McALLEN, December 12 - Eliza Alvarado, president of the Advocacy Alliance Center of Texas, likes to recite a line from President Kennedy’s inaugural address when discussing her group’s ambitious goals with staff.
The line goes: All this will not be finished in the first 100 days. Nor will it be finished in the first 1,000 days, nor in the life of this administration, nor even perhaps in our lifetime on this planet. But let us begin.
Alvarado takes a similar position when it comes to AACT’s goal of a 65 percent voter turnout in the Rio Grande Valley. “We have started well. This year was a great team effort. But we are not there yet. We want to keep this going and help make the Rio Grande Valley even better than it is today.”
AACT is a non-partisan, non-profit seeking to create a culture of voting in the Valley, which traditionally lags the state in turnout. The group hosted a Holiday Posada for its media partners at the home of McAllen businessman Alonzo Cantu on Tuesday evening. Cantu is one on the AACT board of directors.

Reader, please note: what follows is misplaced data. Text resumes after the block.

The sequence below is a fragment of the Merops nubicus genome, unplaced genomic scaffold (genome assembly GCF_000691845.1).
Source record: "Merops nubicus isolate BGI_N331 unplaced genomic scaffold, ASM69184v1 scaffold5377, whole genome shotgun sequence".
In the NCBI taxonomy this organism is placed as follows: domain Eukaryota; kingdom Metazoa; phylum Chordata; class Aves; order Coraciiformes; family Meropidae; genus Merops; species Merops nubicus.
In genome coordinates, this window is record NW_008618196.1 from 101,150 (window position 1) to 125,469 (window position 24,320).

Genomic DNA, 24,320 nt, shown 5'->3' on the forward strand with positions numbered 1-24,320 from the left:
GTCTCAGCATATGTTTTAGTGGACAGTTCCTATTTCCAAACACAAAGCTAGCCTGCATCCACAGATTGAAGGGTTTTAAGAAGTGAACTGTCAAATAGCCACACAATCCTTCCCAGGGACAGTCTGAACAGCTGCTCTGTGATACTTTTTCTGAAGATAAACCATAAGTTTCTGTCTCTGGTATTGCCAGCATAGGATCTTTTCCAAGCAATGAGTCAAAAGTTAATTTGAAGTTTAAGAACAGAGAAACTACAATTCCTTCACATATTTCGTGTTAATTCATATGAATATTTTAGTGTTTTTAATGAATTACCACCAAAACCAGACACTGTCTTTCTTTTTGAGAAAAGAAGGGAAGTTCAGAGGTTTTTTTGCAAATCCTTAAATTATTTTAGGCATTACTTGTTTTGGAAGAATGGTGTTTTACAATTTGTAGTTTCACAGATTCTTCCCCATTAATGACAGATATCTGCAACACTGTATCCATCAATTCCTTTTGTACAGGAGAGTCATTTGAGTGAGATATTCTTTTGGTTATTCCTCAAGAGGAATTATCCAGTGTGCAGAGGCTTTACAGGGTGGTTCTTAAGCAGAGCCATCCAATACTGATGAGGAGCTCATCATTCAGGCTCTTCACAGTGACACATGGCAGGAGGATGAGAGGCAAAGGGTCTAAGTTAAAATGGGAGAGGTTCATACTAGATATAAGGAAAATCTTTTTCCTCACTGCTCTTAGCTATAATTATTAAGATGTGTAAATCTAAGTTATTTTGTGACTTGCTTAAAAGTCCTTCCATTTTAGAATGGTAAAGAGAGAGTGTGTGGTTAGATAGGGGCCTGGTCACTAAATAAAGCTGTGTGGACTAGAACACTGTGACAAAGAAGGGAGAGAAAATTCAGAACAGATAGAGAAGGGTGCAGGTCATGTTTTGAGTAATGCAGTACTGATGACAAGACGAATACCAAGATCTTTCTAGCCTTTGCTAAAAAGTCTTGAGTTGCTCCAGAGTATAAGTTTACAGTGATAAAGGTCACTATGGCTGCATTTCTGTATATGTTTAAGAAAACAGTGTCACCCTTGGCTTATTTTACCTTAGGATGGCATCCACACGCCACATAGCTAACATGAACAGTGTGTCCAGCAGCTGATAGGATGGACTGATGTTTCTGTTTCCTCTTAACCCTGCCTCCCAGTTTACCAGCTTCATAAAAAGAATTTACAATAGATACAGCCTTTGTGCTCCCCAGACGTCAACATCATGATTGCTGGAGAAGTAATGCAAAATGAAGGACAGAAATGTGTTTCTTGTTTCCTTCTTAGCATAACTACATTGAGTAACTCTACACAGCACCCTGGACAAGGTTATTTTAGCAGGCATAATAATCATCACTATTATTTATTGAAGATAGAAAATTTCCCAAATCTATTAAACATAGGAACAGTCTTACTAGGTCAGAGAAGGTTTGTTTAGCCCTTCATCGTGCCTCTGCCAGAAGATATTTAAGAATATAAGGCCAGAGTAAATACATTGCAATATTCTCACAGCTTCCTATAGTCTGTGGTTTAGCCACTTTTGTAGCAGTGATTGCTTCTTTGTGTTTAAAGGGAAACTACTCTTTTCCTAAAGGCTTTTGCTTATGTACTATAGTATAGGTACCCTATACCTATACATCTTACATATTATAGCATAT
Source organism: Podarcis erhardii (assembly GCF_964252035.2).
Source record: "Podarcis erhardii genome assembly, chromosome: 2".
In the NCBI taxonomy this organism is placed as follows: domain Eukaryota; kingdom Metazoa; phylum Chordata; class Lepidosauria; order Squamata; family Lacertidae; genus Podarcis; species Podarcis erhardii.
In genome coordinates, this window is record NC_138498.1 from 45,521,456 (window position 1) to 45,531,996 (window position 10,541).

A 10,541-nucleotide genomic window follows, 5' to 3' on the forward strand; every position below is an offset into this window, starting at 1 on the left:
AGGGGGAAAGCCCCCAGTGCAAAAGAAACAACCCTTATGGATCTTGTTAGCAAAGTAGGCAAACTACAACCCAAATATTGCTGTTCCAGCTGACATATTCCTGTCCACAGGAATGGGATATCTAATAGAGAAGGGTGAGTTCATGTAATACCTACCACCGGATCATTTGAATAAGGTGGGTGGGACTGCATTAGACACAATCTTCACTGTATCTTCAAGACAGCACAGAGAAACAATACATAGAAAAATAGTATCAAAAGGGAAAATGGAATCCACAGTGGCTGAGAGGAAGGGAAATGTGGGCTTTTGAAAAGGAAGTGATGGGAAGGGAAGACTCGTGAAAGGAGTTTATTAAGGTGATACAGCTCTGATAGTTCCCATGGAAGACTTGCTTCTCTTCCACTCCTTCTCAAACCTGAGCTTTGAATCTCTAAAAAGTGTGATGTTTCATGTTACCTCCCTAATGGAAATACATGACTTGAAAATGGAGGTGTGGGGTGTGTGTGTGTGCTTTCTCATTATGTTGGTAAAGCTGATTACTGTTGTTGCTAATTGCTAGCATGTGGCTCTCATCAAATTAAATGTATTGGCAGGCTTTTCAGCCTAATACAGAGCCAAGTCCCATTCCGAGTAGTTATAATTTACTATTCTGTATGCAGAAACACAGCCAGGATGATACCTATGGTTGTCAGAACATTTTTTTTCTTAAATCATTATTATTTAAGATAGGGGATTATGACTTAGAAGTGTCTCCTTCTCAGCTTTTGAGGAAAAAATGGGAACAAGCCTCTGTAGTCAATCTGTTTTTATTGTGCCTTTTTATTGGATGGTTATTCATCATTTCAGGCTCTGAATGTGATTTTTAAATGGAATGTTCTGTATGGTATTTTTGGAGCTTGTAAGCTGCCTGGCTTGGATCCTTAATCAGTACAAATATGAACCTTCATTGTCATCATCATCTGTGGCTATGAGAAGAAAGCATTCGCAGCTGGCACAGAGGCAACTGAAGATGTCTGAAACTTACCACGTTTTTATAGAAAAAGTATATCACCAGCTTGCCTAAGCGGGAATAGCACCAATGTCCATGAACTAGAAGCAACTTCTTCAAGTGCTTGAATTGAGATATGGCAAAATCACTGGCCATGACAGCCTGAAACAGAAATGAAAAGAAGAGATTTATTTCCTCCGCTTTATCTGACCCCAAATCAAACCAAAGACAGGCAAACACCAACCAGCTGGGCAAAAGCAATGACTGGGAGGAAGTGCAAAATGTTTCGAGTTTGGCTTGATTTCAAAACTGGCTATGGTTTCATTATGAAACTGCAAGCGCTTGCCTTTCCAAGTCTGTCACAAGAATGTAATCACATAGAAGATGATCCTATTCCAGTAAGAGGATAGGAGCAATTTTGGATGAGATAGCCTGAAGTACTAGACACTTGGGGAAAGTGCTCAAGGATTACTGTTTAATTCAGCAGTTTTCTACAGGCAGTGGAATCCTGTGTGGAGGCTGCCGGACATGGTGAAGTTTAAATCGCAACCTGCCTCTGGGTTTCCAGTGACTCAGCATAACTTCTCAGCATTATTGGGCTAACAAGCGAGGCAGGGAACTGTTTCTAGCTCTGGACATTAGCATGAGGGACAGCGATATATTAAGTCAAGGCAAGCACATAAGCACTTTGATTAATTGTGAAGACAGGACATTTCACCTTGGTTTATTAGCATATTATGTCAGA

AACT wanted to thank the various media outlets because without their help it would not be able to get its message to as many people. Valley media outlets donated about $1 million dollars in free advertising during the 2012 primary and general elections. “We want to thank our media partners for letting people know when to go vote, where to go vote. They were great partners,” Alvarado said.
The AACT ad that resonated most with Valley residents, Alvarado said, was the one pointing out that only two out of ten people in the Valley vote. The statewide average is six out of ten. It made people want to do something about it, she said.